UCLA Health staff pack hygiene kits for use by Homeless Healthcare Collaborative

Essential items are effective icebreaker during outreach.
Volunteers assemble hygiene kits at Ronald Reagan UCLA Medical Center, in support of the Homeless Healthcare Collaborative.
Volunteers assemble hygiene kits at Ronald Reagan UCLA Medical Center, in support of the Homeless Healthcare Collaborative. (Photo by Robert Hernandez)
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UCLA Health staff volunteers packed 2,500 personal hygiene kits for the Homeless Healthcare Collaborative to distribute while conducting outreach at encampments, shelters and other locations across Los Angeles. 

The kits – packed Dec. 13 at Ronald Reagan UCLA Medical Center and UCLA Santa Monica Medical Center – contain such items as shampoo, body wash, bar soap, toothbrush and toothpaste, as well as antiperspirant deodorant, socks, body wipes and a rain poncho. 

“These essential items serve as a great icebreaker during our outreach,” said Brian Zunner-Keating, MS, RN, director of the UCLA Health Homeless Healthcare Collaborative. ”Offering a hygiene kit right off the bat goes a long way to starting a relationship.”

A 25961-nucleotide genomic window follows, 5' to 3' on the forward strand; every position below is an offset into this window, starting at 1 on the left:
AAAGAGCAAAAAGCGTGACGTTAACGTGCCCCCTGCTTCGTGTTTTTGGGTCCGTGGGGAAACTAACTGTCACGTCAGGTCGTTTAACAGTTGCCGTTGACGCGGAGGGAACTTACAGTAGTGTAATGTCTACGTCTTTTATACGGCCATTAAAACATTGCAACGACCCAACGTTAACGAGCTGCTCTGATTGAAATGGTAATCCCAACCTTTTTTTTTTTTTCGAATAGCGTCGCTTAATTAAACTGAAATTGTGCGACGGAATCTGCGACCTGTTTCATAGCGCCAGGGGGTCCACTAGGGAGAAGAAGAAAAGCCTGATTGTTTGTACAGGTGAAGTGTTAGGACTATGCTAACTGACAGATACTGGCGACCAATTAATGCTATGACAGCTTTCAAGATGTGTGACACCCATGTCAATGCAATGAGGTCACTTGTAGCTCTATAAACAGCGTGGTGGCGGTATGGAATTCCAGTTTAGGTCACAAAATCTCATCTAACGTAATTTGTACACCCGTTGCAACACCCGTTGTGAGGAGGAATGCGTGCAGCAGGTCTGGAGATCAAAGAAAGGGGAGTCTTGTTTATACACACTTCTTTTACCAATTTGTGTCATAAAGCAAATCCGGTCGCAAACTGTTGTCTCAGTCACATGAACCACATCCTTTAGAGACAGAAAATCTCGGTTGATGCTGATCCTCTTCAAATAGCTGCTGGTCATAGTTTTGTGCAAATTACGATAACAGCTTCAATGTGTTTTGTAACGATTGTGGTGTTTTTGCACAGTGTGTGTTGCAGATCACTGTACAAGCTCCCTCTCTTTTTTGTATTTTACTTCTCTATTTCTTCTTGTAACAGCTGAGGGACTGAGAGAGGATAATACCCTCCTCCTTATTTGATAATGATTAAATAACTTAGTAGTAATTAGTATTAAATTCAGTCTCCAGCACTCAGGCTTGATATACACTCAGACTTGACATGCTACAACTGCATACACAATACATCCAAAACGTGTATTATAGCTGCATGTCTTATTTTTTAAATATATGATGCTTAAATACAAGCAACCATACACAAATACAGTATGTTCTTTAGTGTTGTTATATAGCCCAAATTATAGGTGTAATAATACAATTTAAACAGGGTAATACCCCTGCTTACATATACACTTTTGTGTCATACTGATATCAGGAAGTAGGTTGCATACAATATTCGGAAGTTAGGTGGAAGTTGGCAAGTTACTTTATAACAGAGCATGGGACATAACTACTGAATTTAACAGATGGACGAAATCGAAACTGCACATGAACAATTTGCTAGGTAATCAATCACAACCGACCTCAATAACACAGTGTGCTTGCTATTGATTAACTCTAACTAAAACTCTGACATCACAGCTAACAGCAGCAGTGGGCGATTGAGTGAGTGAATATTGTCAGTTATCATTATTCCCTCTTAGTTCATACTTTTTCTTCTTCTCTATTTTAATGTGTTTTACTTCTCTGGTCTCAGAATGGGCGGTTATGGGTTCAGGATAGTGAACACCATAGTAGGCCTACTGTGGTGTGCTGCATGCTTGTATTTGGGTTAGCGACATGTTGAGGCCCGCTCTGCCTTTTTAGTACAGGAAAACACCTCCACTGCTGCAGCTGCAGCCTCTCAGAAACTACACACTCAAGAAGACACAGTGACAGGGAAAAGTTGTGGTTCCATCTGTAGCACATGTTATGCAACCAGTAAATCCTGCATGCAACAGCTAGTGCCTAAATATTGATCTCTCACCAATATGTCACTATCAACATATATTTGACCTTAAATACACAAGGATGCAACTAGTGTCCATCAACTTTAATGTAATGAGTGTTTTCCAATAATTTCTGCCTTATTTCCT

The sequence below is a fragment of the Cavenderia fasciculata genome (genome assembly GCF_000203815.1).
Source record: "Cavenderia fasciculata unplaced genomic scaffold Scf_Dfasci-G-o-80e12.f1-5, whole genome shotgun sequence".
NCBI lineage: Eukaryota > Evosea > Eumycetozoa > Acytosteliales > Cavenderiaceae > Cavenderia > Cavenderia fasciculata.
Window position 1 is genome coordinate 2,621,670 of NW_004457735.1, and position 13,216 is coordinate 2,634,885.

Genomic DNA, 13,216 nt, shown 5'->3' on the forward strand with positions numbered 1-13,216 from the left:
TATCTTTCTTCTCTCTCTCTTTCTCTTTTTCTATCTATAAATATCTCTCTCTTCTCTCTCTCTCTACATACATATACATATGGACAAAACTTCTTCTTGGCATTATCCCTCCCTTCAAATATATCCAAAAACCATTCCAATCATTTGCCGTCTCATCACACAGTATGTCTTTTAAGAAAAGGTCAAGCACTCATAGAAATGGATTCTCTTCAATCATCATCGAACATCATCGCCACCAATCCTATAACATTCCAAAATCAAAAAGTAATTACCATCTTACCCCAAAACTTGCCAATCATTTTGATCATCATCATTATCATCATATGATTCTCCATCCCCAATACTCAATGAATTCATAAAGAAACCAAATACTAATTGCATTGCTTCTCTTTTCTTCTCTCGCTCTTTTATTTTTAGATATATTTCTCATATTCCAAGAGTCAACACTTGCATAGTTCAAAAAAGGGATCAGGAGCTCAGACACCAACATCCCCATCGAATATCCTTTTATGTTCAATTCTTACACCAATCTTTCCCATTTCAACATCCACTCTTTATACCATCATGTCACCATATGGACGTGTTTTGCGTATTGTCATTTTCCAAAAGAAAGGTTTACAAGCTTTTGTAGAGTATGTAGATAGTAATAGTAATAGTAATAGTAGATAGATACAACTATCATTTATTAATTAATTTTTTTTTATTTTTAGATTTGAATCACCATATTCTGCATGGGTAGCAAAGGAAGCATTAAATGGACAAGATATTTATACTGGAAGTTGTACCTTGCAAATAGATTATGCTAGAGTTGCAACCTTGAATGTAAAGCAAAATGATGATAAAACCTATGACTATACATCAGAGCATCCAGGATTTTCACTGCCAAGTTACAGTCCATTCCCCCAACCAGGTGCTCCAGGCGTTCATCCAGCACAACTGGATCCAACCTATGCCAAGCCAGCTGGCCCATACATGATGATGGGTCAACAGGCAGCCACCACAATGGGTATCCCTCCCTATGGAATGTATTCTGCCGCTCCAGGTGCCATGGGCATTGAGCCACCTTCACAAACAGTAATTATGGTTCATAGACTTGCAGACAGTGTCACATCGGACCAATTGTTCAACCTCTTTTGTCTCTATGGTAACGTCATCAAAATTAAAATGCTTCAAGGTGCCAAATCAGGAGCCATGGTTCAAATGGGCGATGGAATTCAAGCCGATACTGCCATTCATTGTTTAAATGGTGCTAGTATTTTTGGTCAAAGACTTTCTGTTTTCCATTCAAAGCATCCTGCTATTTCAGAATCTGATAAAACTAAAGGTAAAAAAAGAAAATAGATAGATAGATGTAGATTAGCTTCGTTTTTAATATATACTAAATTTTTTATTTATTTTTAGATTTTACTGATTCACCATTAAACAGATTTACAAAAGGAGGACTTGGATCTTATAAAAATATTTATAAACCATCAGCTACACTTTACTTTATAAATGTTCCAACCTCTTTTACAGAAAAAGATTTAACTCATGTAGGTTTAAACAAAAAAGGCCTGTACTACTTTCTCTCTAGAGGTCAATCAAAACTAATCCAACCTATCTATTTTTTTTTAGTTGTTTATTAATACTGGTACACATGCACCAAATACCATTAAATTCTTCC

The program – which marks its second anniversary in January 2024 – deploys specially trained clinical teams in four mobile health vans including doctors, nurses and social workers. They provide free primary and urgent medical care, screenings, behavioral care and social service referrals to those experiencing homelessness in multiple Los Angeles neighborhoods. 

Group photo from volunteer hygiene kit assembly event at UCLA Santa Monica Medical Center
Group photo of volunteer hygiene kit assembly event at UCLA Santa Monica Medical Center, from left: Leandra Gracia, RN; Brian Zunner-Keating, MS, RN, director of the UCLA Health Homeless Healthcare Collaborative; Bianca Perez, administrative analyst; Matt Flesock, director of strategy and operations for the Office of Community at UCLA Health; Candice Grey, RN; Nancy Vega, RN; and Cesar Barrios, team safety.

Earlier this year, the Homeless Healthcare Collaborative received a $25.3 million state grant to expand access and enhance coordination with various public agencies and social service groups. 

This year, from January to November, the team:  

  • Recorded more than 11,600 patient encounters
  • Provided more than 4,200 medical evaluations
  • Dispensed more than 4,800 medications

Zunner-Keating said UCLA staff reach out regularly, seeking to contribute to the collaborative’s efforts.

One of those volunteering to help pack hygiene kits was Lavita Boyd, a clinical lab senior supervisor with pathology and laboratory medicine.

“I’m grateful to UCLA for the opportunities like this, to meet my long-time goal of giving back to those less fortunate and supporting our communities,” Boyd said. She also helps train collaborative team members in use of lab instrumentation in the mobile vans.